Now the servants were tired and hungry. They agreed if the chief did not arrive shortly, they would eat the food themselves. Koihala delayed landing and simply sat idly in the canoe. The servants decided to eat the food. One of the men asked, “what shall we present to our chief?” Another responded “we will give him what he deserves”. They all agreed and began wrapping the stones in laʻī (ti leaf) and filled up the food baskets. They set out again to meet the chief. They met the chief at a kipuka between Kaʻaluʻalu and Waiʻohinu.
When the chief came ashore, he was hungry and called out “Hō mai ka ʻia!! (give me the food). “Yes, indeed, “replied the men. “Here is your food…” Whereupon they killed the chief with the stones wrapped like food.
Today in that kipuka there is a small hill that is named Puʻuokoihala. It is said that it was named after the chief that who died there.
Kohaikalani was an evil chief in Kaʻū who laid heavy burdens on his people whenever he could. He was informed that to increase his mana he would need to build a large temple for nā Akua (gods). He wanted a temple built on the puʻu Kaʻulakalani and ordered his men to bring large, heavy stones from Kāwā, miles away. Women and children were also put to work in gathering materials. They built a human chain that was said to go from the shore to the hill. The chief, under the guidance of his advisors, put strict rules for building the structure. No words could be uttered and if any rock was dropped, it was not to be picked up and used. This work took several weeks and because everyone was ordered to work on the structure, there was no one to tend to the crops or go fishing. Food became scarce and the people had little to eat. When many stones had been collected, two kahuna (priests) arrived to supervise the temple construction. They told the men that there was plenty of stone there, with no need to carry any more from Kāwā. The kahuna went on, “It is clear that Kohaikalani intends to offer your bodies as sacrifice for his temple. When he asks you to bring an ʻōhiʻa tree for the temple, tell him he must select it himself and then you will help him pull it up the mountain.” (Temple dedication required human sacrifice, usually from prisoners captured during battle or someone who had made the chief angry.)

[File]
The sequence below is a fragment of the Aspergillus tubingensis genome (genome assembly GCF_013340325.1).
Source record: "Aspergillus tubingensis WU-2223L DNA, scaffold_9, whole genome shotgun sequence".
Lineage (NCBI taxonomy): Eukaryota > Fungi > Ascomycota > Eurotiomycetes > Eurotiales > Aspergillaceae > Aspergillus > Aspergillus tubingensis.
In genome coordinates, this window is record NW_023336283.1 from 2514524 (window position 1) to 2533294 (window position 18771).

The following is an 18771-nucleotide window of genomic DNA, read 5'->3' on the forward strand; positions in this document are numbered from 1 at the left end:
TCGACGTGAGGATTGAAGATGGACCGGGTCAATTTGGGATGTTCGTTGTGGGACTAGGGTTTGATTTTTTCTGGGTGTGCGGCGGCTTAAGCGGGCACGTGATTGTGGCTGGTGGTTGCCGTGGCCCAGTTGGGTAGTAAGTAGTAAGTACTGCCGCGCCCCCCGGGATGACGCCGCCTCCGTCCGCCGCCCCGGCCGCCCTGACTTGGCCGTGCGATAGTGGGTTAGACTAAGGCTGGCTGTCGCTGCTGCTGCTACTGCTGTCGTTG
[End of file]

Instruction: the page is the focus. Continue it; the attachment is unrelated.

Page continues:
Kohaikalani agreed to this plan and proposed to pull the tree up the mountain while the men pushed. While they were on the steepest part of the hill, they stalled and said that the log is not moving. The priest called to the chief and informed the chief that the log will not move because the gods were not happy that the chief positioned himself before the log that would be carved for the gods. Therefore, he should position himself behind and call for great mana to flow into the log making it easy for the people to pull up.
The chief stood behind the log on the bottom end and put his hands on it, the priest gave the signal to the people up top and they cut the ropes. The log slid down the steep hill over the chief and he was instantly killed.
Since the rule (and deaths) of these tyrannical chiefs, the people of Kaʻū have become known as people who look out for themselves and their ʻohana.
Last updated: October 28, 2020